Hallux rigidus is an arthritic disorder of the joint located at the base of the big toe (the MTP joint). It causes pain and stiffness in the joint, and with time, it gets increasingly harder to bend the toe. (Hallux refers to the big toe, while rigidus indicates that the toe is rigid and cannot move. )

The Causes

Hallux rigidus may occur as the result of a number of conditions or factors, including:

  • osteoathritis
  • rheumatoid arthritis
  • lupus
  • gout
  • following an MTP joint fracture

The Types of & Symptoms of Hallux Rigidus

  • Grade 1 hallux rigidus is also known as hallux limitus. As this condition develops, there may be limited swelling and tenderness at the first MTP joint. Patients may also experience a reduced range of motion. (Normal first MTP motion is from 90 degrees of upward motion or dorsiflexion to 30 degrees of downward motion or plantar flexion.) However, any x-rays of the first MTP joint may be normal at this stage. 
  • Grade 2 hallux rigidus will also have swelling, stiffness, and tenderness of the first MTP joint. There may be a bony or cartilage prominence on the top (dorsum) of the first MTP joint. X-rays at this stage may reveal small bony spurs at the periphery of the first MTP joint. The cartilage joint space in between the bones of the MTP joint is still relatively preserved. 
  • Grade 3 hallux rigidus will exhibit significant stiffness, tenderness, and spurring at the first MTP joint. X-rays at this stage will display significant spurring, narrowing of the joint space, and sclerosis (hardening) of the bone surrounding the joint.

The Treatment

Treatment for Grade 1 and Grade 2 hallux rigidus is initially conservative. 

  • Anti-inflammatories, ice, and physical therapy may be used to reduce swelling and inflammation, as well as help restore one’s range of motion. 
  • A protective carbon fiber plate may be placed in the shoe to limit the naturally occurring stress on the first MTP joint during push-off while walking.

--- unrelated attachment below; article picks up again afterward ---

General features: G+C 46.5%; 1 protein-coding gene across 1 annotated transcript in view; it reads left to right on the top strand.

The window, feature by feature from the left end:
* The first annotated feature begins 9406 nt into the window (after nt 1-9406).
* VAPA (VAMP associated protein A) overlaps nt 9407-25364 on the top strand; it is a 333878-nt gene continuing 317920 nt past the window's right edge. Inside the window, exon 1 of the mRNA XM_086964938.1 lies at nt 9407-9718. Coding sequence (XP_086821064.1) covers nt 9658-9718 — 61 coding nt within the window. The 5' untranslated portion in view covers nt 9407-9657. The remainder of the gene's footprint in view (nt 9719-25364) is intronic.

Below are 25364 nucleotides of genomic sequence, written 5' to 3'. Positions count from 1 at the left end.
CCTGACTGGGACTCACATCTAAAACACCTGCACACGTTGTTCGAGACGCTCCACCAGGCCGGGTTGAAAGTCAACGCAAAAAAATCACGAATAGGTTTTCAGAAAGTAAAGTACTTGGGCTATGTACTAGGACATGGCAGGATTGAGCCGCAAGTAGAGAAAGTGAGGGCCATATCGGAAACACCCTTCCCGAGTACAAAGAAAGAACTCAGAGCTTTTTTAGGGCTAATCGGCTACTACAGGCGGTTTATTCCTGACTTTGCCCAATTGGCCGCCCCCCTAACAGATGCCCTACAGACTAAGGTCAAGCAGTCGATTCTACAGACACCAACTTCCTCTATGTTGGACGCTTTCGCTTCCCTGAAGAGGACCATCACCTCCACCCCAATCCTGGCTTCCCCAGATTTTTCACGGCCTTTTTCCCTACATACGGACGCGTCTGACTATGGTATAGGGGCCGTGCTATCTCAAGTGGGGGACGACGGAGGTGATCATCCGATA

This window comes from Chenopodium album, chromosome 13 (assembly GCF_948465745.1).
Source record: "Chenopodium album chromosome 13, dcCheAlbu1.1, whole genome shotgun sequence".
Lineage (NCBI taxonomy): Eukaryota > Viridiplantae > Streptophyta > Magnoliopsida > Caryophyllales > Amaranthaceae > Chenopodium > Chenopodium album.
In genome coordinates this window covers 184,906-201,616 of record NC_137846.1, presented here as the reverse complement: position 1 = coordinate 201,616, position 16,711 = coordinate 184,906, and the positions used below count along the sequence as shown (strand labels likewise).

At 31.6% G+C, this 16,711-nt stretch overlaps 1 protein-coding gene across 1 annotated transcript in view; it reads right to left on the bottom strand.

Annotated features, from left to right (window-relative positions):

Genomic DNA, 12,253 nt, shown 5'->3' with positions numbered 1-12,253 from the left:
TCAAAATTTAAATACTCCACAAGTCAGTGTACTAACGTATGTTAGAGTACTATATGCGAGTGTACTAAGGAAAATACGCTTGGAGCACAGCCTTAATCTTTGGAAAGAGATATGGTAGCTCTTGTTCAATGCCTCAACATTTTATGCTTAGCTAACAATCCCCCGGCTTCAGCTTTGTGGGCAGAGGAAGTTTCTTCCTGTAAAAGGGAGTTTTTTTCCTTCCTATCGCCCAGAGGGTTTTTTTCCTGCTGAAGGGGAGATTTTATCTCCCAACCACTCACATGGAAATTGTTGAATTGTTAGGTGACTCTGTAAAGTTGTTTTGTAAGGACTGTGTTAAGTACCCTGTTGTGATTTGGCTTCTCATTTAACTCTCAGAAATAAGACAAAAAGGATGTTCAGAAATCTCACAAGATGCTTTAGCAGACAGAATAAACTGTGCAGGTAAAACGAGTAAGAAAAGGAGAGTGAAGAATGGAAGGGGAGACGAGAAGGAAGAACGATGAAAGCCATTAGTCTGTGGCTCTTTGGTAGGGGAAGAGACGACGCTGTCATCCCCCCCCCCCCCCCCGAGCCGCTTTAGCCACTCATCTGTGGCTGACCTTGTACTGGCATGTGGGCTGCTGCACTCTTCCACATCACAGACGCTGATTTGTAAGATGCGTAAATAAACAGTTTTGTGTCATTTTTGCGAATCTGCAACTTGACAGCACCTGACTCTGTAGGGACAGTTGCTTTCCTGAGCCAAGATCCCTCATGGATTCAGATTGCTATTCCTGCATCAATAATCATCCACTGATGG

• A cortisone and Xylocaine injection in the MTP joint may also be used to reduce inflammation.
  • In early Grade 1 hallux rigidus, and in certain cases of early Grade 2 hallux rigidus, a PRP injection may help as well. 

Should initial conservative treatment fail, or not be an option, surgical care will be the next step in treatment.

  • In cases of Grade 2 hallux rigidus where there are significant spur growths, a cheilectomy (bumpectomy in Greek) may be performed. This is an outpatient procedure performed under general or spinal anesthesia. An incision is made over the top (dorsum) of the first MTP joint; the joint is opened; and all of the spurs are removed. After surgery, a protective boot must be worn by the patient. The patient will also be ordered to avoid all weight-bearing activities for 6 weeks. Early aggressive range of motion therapy of the MTP joint is initiated immediately, and strengthening exercises are initiated after 6 weeks. Risks with this procedure include anesthesia-related risks, wound healing problems, infection, and the increased risk of arthritis.
  • In cases of Grade 3 hallux rigidus, should a patient fail to respond to initial treatment options, an MTP fusion will be needed. This is an outpatient procedure performed under general or spinal anesthesia. The surgery results in fusion or permanent stiffening of the MTP joint. An incision is made on the top (dorsum) of the first MTP joint; the remaining cartilage surface of the MTP joint is removed; and a small plate and screws are inserted to hold the two bones together until healed. Post-operatively, a protective boot is prescribed and patients must avoid all weight-bearing activities for 6 weeks or until the fusion has healed. Risks with this procedure include anesthesia-related risks, wound healing problems, infection, and post-op slow healing or nonhealing of the fusion.